They come up and go straight away, Kelly says. They might not fly that high off the ground this time. And the next one might fly 15, 20 feet off the ground. So you never know.

As the shoot progresses, Kelly says, Im looking at where all the birds are going that didnt get shot at. We try to chase down some of the singles. You call them singles after theyve busted out of the covey, Kelly says.

After the dogs retrieve the dead ones, Kelly pockets them in his vest, eventually transferring them into coolers. Later, with a helper, hell clean and skin them.

Louise Spencer fries them. Harrelson, Estelle and Kelly agree, they taste like chicken.

What makes quail hunting so interesting, Harrelson says, theyre challenging little birds, theyre good to eat, but you can go around with people and you dont have to be quiet. Talk, it doesnt bother the birds. Enjoy and have good fellowship while youre hunting.

Every now and then he says a hunter may come to Genteel for the thrill of the kill.

They generally dont come back, Harrelson says. This is not about the kill. Its about being here. I like fellowship with people. Bob Timberlakes been a friend of mine. He likes to come and quail hunt.

North Carolina artist and tastemaker, Bob Timberlakes signed and numbered prints are hung around the house and his upholstered furnishings are arranged inside Genteels living room beneath hand hewn beams. This sets the stage for Harrelsons collection of antiques, wooden bread bowls, baskets and quilts.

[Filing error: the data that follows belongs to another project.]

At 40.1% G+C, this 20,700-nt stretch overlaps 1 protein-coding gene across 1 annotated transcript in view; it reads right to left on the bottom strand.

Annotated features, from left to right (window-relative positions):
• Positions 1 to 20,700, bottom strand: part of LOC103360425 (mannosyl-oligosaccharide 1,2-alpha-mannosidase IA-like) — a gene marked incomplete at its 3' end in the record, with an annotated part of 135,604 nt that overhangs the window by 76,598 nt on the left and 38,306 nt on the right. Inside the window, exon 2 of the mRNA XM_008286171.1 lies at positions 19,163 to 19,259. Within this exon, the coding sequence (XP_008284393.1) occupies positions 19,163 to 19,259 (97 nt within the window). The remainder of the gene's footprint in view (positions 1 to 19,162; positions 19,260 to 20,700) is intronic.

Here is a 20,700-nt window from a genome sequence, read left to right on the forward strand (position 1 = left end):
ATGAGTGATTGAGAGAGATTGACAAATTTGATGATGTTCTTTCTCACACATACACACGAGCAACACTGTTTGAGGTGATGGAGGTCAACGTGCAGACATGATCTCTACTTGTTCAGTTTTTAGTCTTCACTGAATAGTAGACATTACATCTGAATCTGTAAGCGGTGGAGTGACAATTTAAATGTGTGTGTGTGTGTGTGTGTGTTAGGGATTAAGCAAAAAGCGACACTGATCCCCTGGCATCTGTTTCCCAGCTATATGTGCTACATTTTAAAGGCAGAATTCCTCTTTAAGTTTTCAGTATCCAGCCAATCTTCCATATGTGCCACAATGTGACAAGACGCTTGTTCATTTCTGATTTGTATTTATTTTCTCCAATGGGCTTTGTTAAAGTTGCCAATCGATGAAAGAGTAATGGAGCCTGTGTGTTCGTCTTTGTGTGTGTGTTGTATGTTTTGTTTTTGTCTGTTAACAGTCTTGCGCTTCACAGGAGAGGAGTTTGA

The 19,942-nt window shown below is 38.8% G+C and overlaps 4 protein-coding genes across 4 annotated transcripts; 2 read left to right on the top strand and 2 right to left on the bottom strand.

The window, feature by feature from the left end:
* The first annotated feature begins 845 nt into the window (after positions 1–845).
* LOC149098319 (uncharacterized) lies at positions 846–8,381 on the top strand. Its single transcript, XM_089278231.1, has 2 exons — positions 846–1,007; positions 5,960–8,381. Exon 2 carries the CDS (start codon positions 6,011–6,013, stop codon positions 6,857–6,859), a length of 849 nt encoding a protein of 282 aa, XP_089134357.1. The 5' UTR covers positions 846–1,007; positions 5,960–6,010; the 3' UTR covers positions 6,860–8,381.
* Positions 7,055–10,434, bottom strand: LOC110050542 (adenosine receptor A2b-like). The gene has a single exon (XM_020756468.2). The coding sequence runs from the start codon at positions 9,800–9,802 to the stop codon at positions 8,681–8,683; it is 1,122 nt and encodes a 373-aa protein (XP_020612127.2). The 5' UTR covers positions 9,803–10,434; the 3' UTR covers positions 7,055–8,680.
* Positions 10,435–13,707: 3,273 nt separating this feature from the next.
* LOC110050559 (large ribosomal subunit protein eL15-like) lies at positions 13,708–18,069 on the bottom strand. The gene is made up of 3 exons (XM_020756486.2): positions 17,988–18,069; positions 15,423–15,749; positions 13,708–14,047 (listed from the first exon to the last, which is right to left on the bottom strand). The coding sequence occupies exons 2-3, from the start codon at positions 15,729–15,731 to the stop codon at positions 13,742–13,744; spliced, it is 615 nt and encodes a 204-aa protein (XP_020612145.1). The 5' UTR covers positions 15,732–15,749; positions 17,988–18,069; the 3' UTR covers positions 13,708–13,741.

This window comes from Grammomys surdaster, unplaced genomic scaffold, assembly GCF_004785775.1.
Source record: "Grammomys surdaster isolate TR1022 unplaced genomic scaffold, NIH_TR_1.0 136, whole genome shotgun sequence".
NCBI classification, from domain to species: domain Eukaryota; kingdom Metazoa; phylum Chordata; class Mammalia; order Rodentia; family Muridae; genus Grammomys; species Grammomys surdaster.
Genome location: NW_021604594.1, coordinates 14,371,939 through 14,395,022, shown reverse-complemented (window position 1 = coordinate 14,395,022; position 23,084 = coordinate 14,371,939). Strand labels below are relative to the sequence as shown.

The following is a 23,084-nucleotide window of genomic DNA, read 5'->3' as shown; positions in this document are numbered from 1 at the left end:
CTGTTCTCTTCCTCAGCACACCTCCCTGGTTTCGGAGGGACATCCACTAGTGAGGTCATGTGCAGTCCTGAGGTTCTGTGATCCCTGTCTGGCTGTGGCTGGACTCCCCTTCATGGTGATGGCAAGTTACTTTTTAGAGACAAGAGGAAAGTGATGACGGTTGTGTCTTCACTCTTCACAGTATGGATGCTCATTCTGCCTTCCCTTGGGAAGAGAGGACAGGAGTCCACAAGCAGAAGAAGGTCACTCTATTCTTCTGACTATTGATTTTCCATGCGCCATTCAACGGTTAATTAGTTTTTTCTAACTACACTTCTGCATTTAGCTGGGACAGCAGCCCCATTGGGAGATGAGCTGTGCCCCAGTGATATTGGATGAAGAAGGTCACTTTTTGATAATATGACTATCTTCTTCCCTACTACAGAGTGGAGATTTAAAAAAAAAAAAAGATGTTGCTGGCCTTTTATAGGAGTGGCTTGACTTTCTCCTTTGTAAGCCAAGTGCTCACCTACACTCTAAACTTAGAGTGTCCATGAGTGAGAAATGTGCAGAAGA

In the center hall is an old banking table that holds the guest book. One memorable occasion, Harrelson says, was the day the  late Congressman Charlie Rose called. Charlie and I differed on politics but we liked each other, Harrelson says.

Rose, once a member of the U.S. House of Representatives  Agriculture Committee was frequently exchanging favors with Great Britain. He asked Harrelson if a contingent from Parliament could come to Genteel for a visit.

We had a barbeque pig picking. There were 40 to 50, everybody together. Winston Churchills grandson was in the mix, Harrelson says.

But others have not been so fortunate as Timberlake or Congressman Rose.